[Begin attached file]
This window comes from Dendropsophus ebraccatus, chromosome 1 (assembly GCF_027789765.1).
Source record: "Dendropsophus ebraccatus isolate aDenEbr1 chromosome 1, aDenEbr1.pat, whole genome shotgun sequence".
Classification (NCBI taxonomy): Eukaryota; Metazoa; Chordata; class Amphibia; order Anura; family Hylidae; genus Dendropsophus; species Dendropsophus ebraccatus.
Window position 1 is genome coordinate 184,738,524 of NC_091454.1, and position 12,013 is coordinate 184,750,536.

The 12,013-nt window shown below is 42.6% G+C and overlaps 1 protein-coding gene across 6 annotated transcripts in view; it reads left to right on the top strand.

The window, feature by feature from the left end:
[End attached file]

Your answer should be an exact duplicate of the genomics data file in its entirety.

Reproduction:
This window comes from Dendropsophus ebraccatus, chromosome 1 (assembly GCF_027789765.1).
Source record: "Dendropsophus ebraccatus isolate aDenEbr1 chromosome 1, aDenEbr1.pat, whole genome shotgun sequence".
Classification (NCBI taxonomy): Eukaryota; Metazoa; Chordata; class Amphibia; order Anura; family Hylidae; genus Dendropsophus; species Dendropsophus ebraccatus.
Window position 1 is genome coordinate 184,738,524 of NC_091454.1, and position 12,013 is coordinate 184,750,536.

The 12,013-nt window shown below is 42.6% G+C and overlaps 1 protein-coding gene across 6 annotated transcripts in view; it reads left to right on the top strand.

The window, feature by feature from the left end: